Types of Senile Cataracts
What is a Cataract?
The word cataract is used to describe the hardening of the lens of the eye.
The lens gives the eye 30 percent of its focusing power and is the part that focuses light onto the retina. It allows us to see at all different distances including distance and near.
The lens is suspended in a bag, known as a capsule, by tiny ligaments called zonular fibers. These fibers are the muscles that do all the focusing.
Anatomy of the Eye
Types of Cataracts
There are three main types of cataracts: traumatic, congenital and senile. Traumatic cataracts occur as a result of injury to the eye, usually from a blunt trauma such as a baseball or punch to the eye. Congenital cataracts form just after or before birth. Senile cataracts are a result of the aging process.
There are three main types of senile cataracts:
- Nuclear Sclerotic
- Posterior Subcapsular
Most people have a combination of these three types of cataracts, but let’s look at each type individually.
Nuclear Sclerotic Cataracts
Nuclear sclerotic cataracts, or NS cataracts, are the most common type. The center of the lens is called the nucleus.
As the lens grows, it constantly produces new fibers. The old fibers are pushed toward the center of the lens, and form the nucleus. When a person hits the age of 30 this process begins to cause the nucleus to harden.
After the age of 45, the nucleus continues to harden (called sclerosis) and begins to yellow. The sclerosis can cause the patient to become nearsighted, or myopic.
The yellowing of the lens can cause the loss of vibrancy in color. Most patients will notice a dramatic change in color perception after having the cataract removed.
Symptoms of nuclear sclerotic cataracts:
- Poor night vision
- Glare from oncoming headlights when driving at night or in rain
- Blurry vision, especially at distance, although near vision will also be affected
- Monocular diplopia (double vision in one eye)
- Decreased sensitivity to color variations
Anatomy of the Human Lens
The cortex is the area that surrounds the nucleus. When this area hardens and becomes difficult to see through, it is termed a cortical cataract. The proximity of the cortical opacity to the nucleus determines how the central vision is affected. These cataracts are typically associated with nuclear sclerotic cataracts which leads to dramatic changes in vision. Cortical cataracts usually progress very slowly, although there are exceptions.
Symptoms of cortical cataracts:
- Glare at night, especially from headlights
- Loss of visual clarity at both distance and near
- Loss of contrast sensitivity
Posterior Subcapsular Cataracts
This type of cataract is unique. It is thought that these cataracts are an attempt by the lens to regenerate because they are dynamic in nature (constantly changing). They form just in front of the capsule and are usually the result of trauma, ionizing radiation or the over use of corticosteroids. Posterior subcapsular, or PSC, cataracts are often found in diabetics who have had several Kenalog injections to treat macular edema.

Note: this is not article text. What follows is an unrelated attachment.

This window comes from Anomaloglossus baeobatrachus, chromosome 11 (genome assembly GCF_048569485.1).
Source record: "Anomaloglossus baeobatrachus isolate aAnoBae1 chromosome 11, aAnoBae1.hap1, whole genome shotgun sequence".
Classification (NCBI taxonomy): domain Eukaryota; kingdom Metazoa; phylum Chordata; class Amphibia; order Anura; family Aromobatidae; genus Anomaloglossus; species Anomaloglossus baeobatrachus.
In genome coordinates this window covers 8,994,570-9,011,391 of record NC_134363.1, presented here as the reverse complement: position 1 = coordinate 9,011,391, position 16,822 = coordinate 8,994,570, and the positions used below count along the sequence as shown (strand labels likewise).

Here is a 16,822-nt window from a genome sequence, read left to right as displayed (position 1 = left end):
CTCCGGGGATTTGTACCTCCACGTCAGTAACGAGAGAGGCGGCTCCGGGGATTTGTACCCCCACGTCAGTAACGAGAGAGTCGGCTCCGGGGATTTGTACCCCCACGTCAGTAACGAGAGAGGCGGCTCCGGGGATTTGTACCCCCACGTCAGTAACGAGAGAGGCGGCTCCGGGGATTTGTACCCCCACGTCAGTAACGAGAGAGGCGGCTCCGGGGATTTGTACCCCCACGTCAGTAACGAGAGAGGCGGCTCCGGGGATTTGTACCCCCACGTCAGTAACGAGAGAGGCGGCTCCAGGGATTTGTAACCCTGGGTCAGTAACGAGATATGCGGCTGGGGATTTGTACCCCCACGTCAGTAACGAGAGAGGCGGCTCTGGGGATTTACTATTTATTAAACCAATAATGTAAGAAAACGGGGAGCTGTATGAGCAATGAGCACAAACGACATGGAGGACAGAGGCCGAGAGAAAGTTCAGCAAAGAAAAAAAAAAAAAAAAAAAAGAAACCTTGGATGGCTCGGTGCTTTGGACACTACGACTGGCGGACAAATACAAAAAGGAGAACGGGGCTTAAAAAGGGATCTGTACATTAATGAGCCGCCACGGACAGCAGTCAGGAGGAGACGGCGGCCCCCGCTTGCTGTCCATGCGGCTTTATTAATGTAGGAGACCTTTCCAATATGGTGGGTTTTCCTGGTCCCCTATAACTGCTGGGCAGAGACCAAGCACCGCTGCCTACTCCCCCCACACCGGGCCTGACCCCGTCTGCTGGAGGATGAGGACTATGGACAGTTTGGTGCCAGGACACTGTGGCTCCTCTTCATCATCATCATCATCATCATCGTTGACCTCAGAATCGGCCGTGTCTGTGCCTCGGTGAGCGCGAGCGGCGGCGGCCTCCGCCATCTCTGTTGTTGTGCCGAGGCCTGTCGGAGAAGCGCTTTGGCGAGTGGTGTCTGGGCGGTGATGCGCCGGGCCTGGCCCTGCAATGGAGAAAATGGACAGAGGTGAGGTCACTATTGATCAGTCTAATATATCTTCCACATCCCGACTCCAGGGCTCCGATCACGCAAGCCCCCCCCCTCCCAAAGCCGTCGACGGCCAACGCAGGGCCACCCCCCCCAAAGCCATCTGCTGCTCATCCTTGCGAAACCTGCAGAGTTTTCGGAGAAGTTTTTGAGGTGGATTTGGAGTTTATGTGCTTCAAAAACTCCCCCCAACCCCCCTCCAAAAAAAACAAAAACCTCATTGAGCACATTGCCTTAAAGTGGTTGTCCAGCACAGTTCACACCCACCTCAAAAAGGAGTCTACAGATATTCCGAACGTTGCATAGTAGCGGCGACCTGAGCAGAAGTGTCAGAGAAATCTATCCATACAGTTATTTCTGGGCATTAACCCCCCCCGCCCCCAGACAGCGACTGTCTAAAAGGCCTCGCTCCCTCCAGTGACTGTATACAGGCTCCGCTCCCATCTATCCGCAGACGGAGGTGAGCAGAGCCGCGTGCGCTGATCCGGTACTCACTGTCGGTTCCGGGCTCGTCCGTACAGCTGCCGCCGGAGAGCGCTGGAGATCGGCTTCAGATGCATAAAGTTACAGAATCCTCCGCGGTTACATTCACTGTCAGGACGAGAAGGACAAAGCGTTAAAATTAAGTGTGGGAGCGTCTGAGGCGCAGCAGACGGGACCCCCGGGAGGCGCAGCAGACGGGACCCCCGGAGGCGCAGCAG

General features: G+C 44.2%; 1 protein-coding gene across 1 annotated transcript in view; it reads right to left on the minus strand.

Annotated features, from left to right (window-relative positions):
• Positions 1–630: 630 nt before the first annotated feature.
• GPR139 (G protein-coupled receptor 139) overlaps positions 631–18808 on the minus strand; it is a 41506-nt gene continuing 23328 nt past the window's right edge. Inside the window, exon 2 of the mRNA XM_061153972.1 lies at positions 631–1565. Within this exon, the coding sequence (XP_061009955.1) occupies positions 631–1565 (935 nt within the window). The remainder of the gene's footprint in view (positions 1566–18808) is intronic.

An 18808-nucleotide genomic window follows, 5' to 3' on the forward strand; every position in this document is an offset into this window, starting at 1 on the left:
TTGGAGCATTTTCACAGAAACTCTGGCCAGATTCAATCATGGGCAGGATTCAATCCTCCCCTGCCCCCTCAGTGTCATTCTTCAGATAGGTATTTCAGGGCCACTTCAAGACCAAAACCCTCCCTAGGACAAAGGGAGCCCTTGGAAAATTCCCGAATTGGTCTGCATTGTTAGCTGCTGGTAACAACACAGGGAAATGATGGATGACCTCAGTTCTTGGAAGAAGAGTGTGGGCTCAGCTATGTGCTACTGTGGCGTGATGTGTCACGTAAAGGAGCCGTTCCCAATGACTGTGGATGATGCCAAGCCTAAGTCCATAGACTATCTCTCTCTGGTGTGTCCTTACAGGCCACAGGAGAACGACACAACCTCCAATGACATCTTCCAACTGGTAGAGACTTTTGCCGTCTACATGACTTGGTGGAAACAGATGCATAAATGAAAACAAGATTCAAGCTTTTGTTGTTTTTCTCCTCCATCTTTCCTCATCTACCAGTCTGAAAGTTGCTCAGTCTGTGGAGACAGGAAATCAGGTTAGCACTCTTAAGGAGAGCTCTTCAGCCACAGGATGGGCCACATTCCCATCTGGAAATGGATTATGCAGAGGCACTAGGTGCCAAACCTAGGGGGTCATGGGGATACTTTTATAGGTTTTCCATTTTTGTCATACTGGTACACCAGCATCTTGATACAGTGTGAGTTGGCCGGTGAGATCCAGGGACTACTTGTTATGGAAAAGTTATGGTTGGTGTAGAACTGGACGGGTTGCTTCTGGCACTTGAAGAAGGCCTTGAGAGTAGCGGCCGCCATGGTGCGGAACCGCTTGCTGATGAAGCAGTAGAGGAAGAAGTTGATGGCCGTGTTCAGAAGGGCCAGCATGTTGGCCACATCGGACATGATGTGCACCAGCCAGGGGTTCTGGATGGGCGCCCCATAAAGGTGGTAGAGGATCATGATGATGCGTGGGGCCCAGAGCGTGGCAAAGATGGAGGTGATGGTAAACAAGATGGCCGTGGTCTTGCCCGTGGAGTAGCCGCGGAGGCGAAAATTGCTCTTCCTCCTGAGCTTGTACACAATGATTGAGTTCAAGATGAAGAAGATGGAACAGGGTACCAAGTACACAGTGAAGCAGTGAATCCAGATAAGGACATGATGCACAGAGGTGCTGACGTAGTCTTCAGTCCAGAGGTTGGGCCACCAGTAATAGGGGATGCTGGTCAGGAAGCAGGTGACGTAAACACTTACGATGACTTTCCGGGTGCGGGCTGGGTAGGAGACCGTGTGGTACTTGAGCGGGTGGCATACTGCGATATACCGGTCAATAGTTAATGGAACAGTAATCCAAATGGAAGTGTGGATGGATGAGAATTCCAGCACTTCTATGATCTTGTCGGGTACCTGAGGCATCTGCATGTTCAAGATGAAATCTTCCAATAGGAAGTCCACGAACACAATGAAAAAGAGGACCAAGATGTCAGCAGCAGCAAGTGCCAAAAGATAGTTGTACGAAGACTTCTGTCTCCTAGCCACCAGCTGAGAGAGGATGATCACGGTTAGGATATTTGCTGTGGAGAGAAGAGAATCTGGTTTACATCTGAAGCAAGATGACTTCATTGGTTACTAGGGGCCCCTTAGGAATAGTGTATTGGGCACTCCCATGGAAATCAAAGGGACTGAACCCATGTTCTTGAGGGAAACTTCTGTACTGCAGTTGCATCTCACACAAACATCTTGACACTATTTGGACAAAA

Symptoms of PSC cataracts:
- Rapid onset of visual deterioration
- Glare, specifically from bright sunlight (vision is actually good in dim light)
- Decreased visual acuity at both distance and near
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Morgagnian cataracts are the result of liquefaction of the cortex that allows the nucleus to float freely within the lens. The cortex becomes a milky, white fluid which can cause the lens capsule to rupture and leak causing excessive inflammation.
This can also cause phacomorphic glaucoma which is a form of angle-closure glaucoma caused by the forward bowing of the iris by the lens. This bowing cuts off the trabecular meshwork blocking the drainage system of the eye.
Symptoms of Morgagnian cataracts:
- Glare from bright lights, especially headlights
- Poor night vision
- Decreased overall visual acuity
- Hazy or cloudy vision
- Sudden onset pain
- Sudden onset nausea or vomiting
Morgagnian cataracts are quite rare. I have only seen one in my 18 years in ophthalmology.
Although this article is specific to senile cataracts, traumatic cataracts can affect people of all ages. In order to be thorough, a brief discussion of traumatic cataracts is necessary.
Traumatic cataracts, as their name suggests, are triggered by trauma to the eye. Blunt trauma is the most common form of injury to cause this type of cataract, although lacerations and foreign bodies can also trigger this reaction. These types of cataracts typically form rapidly; there are rare cases in which they form more slowly, however.
Symptoms of traumatic cataracts include:
- Sudden loss of vision
- Sudden appearance of hazy or cloudy vision
- Sudden onset of glare at night while driving
- Sudden onset of glare from sunlight
- Sensation of an obstruction in the vision
Treatment and Prevention
Cataract surgery is the only “treatment” once a cataract becomes bothersome. Glasses can clarify the vision for a while; however, they will only be effective for so long. The cataract will eventually need to be removed, and an artificial lens will need to be implanted.
Although senile cataracts can’t be prevented, their formation can be slowed. Eating a healthy diet rich in leafy green vegetables, nuts, and fruits and increasing the intake of Omega 3-6-9 complexes as well as vitamins can help slow the process dramatically.
It is also imperative to wear sunglasses anytime you go outside. The UV rays from the sun can also cause cataracts to grow more rapidly.
Lastly, quit smoking. Smoking is one of the major risk factors for the premature development of cataracts. If you smoke, you should make every effort to quit now!
As always, this article is no substitute for medical advice. If you feel your vision is failing for any reason, see your ophthalmologist right away.
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© 2012 Melissa Flagg COA OSC